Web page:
Healthy Urban Gardens: Your Soil Health and You
10:00 am US Eastern Time
Slides & Resources
Speaker presentation slides:
Dr. Heiger-Bernays: Contaminated Soils and Growing Food Using Science to Guide Risk Managment
Dr. Martin: K-State Project: Gardening Initiatives at Brownfields Sites
Dr. Ramirez-Andreotta: Healthy Urban Gardens: Communication of Findings
Additional resources of interest:
Heiger-Bernays et al. (2009). Characterization and Low-Cost Remediation of Soils Contaminated by Timbers in Community Gardens. Int J Soil Sediment Water. 2009 Jan 1; 2(3).
Video: How to Collect a Soil Sample from Your Garden (2013)
Attanayake, C. P., Hettiarachchi, G. M., Harms, A., Presley, D., Martin, S., Pierzynski, G.M. 2014. Field Evaluations on Soil Plant Transfer of Lead from an Urban Garden Soil. Journal of Environmental Quality, 43:475-487
Martin, S.E., Hettiarachchi, G.M. 2013. Gardening on Brownfields: Obtaining Property Information and Site History. Kansas State Research and Extension Publication MF3078
Martin, S.E., Hettiarachchi, G.M. 2013. Gardening on Brownfields: Testing your Soil for Nutrients, pH and Organic Matter. Kansas State Research and Extension Publication MF3095
Martin, S.E., Hettiarachchi, G.M. 2013. Gardening on Brownfields: Historical Property Usage and Implications. Kansas State Research and Extension Publication MF3096
Ramirez-Andreotta, MD, Brusseau, ML, Artiola, JF, Maier, RM, Gandolfi, AJ. Building a Co-Created Citizen Science Program with Gardeners Neighboring a Superfund Site: The Gardenroots Case Study. Recommended for acceptance, International Public Health Journal (Special issue), 2015;7(1).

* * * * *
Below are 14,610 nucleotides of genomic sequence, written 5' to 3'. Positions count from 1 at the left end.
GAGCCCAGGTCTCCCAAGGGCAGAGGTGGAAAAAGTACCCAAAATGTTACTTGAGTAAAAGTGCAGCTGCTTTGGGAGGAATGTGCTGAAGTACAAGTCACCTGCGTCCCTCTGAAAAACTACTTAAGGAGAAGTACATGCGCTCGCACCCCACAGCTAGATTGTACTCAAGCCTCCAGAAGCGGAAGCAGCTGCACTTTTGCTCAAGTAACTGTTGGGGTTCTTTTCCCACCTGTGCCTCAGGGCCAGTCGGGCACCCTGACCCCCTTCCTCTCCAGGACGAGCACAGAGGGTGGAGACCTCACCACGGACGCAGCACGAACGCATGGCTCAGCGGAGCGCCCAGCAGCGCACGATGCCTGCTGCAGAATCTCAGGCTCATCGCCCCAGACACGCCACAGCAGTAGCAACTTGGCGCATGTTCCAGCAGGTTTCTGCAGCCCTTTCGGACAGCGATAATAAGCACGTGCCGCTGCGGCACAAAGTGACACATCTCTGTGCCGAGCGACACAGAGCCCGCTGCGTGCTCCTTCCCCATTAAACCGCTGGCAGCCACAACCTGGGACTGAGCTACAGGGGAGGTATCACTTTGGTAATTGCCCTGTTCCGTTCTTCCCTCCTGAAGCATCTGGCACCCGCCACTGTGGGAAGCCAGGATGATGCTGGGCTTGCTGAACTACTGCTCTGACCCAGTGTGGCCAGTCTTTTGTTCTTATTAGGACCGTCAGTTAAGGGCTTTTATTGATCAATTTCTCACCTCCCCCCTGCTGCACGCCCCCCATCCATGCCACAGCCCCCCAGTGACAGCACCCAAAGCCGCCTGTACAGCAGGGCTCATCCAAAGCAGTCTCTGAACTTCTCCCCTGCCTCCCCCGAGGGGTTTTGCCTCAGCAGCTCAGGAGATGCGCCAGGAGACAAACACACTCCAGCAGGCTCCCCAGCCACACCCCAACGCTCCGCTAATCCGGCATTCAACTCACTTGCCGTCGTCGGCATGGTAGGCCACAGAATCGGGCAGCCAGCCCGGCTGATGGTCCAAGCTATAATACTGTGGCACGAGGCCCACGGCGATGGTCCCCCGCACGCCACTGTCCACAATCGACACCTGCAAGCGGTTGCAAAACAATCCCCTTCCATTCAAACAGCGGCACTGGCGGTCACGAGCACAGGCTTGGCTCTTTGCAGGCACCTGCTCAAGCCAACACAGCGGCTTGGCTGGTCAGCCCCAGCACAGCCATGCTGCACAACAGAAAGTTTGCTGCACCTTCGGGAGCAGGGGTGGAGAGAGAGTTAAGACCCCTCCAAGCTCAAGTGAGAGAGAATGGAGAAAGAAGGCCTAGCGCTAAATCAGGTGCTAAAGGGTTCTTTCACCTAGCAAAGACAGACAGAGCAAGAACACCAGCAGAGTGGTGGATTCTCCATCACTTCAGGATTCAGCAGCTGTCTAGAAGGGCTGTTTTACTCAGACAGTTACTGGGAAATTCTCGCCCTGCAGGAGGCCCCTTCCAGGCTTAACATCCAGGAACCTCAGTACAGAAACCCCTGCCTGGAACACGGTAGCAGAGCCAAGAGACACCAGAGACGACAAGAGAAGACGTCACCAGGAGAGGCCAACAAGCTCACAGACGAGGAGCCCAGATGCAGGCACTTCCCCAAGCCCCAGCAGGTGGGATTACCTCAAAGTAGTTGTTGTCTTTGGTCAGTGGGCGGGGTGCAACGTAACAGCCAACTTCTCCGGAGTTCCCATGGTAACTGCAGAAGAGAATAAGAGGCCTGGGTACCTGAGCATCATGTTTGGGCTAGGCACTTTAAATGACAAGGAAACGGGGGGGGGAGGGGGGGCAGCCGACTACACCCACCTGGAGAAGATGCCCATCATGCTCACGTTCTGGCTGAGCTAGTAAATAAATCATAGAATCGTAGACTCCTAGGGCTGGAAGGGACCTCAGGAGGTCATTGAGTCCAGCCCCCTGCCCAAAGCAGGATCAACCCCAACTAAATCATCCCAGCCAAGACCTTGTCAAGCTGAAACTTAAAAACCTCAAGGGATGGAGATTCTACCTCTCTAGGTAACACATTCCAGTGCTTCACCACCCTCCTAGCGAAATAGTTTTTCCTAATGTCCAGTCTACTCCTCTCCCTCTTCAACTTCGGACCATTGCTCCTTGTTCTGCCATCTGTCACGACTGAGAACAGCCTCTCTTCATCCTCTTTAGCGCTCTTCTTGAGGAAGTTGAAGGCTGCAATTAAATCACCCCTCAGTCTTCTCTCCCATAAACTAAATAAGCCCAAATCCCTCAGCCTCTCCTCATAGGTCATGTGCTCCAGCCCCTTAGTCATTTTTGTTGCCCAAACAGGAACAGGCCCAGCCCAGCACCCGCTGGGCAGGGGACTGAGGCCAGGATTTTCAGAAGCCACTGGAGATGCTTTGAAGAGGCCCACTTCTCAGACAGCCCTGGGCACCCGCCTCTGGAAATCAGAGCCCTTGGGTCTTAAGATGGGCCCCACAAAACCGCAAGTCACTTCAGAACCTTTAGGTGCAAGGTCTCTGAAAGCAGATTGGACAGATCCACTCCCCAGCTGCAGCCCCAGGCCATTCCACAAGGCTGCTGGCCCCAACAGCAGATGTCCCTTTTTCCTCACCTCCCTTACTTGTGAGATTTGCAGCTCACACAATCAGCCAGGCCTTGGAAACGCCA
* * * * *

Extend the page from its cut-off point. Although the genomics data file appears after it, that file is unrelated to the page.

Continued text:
Ramirez-Andreotta, MD, Brusseau, ML, Beamer, P, Maier, RM. 2013. Home Gardening Near a Mining Site in an Arsenic-Endemic Region of Arizona: Assessing Arsenic Exposure Dose and Risk via Ingestion of Home Garden Vegetables, Soils, and Water. Science of the Total Environment, 454-455:373-82, PMID: 23562690.
Ramirez-Andreotta, MD, Brusseau, ML, Artiola, JF, Maier, RM. 2013. A Greenhouse and Field-Based Study to Determine the Accumulation of Arsenic in Common Homegrown Vegetables. Science of the Total Environment, 443, 299-306, PMID: 23201696.
This call is one in a series featuring the Superfund Research Program
Urban agriculture continues to thrive, with a million or more households participating in community gardens in cities around the world. Millions more people are growing vegetables and fruits in their own urban backyards. Community gardens provide people with opportunities to grow nutritious and affordable fresh foods, enhance community building and increase productive use of abandoned land. The soil in these gardens is frequently contaminated with toxic substances such as arsenic (As), lead (Pb) and polycyclic aromatic hydrocarbons (PAHs) from decades of anthropogenic activities. In an effort to leverage the benefits of consuming and growing local food, urban gardeners need to understand and minimize risks posed by exposure to contaminated soils. Experts on this call reviewed best practices for locally-grown food initiatives, including measuring soil health, how to replace contaminated soils, how to compost safely, which plants take up what toxicants, and alternative growing methods. Communication of findings and use of the findings for decision-making purposes by gardeners, gardening organizations, health departments and regulatory authorities were also addressed.